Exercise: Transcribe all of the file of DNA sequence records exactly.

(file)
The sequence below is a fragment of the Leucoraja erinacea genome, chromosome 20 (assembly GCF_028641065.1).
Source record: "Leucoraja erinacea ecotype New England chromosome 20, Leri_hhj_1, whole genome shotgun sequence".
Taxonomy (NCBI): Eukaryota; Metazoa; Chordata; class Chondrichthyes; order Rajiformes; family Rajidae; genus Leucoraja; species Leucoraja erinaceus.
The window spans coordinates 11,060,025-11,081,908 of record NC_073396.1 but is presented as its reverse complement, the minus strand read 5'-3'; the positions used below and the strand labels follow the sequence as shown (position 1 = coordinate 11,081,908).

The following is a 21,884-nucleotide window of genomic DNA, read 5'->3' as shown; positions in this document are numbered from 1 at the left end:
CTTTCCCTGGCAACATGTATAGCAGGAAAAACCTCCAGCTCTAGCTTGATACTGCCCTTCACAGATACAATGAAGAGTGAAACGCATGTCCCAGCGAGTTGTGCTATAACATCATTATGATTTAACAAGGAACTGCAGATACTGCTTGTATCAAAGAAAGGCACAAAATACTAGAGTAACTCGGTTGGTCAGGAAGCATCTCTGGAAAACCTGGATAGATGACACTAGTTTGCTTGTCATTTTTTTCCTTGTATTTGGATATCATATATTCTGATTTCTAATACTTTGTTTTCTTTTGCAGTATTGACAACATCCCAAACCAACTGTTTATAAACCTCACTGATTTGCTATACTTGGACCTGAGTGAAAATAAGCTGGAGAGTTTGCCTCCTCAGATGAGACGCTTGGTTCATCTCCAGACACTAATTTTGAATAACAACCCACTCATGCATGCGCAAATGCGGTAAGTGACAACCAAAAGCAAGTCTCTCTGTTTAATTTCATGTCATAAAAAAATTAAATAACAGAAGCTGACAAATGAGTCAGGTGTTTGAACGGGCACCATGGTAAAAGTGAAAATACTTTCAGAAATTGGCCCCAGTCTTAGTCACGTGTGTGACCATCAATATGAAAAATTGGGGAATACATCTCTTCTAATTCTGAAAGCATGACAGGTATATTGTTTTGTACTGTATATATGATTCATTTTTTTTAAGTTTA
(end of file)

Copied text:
The sequence below is a fragment of the Leucoraja erinacea genome, chromosome 20 (assembly GCF_028641065.1).
Source record: "Leucoraja erinacea ecotype New England chromosome 20, Leri_hhj_1, whole genome shotgun sequence".
Taxonomy (NCBI): Eukaryota; Metazoa; Chordata; class Chondrichthyes; order Rajiformes; family Rajidae; genus Leucoraja; species Leucoraja erinaceus.
The window spans coordinates 11,060,025-11,081,908 of record NC_073396.1 but is presented as its reverse complement, the minus strand read 5'-3'; the positions used below and the strand labels follow the sequence as shown (position 1 = coordinate 11,081,908).

The following is a 21,884-nucleotide window of genomic DNA, read 5'->3' as shown; positions in this document are numbered from 1 at the left end:
CTTTCCCTGGCAACATGTATAGCAGGAAAAACCTCCAGCTCTAGCTTGATACTGCCCTTCACAGATACAATGAAGAGTGAAACGCATGTCCCAGCGAGTTGTGCTATAACATCATTATGATTTAACAAGGAACTGCAGATACTGCTTGTATCAAAGAAAGGCACAAAATACTAGAGTAACTCGGTTGGTCAGGAAGCATCTCTGGAAAACCTGGATAGATGACACTAGTTTGCTTGTCATTTTTTTCCTTGTATTTGGATATCATATATTCTGATTTCTAATACTTTGTTTTCTTTTGCAGTATTGACAACATCCCAAACCAACTGTTTATAAACCTCACTGATTTGCTATACTTGGACCTGAGTGAAAATAAGCTGGAGAGTTTGCCTCCTCAGATGAGACGCTTGGTTCATCTCCAGACACTAATTTTGAATAACAACCCACTCATGCATGCGCAAATGCGGTAAGTGACAACCAAAAGCAAGTCTCTCTGTTTAATTTCATGTCATAAAAAAATTAAATAACAGAAGCTGACAAATGAGTCAGGTGTTTGAACGGGCACCATGGTAAAAGTGAAAATACTTTCAGAAATTGGCCCCAGTCTTAGTCACGTGTGTGACCATCAATATGAAAAATTGGGGAATACATCTCTTCTAATTCTGAAAGCATGACAGGTATATTGTTTTGTACTGTATATATGATTCATTTTTTTTAAGTTTA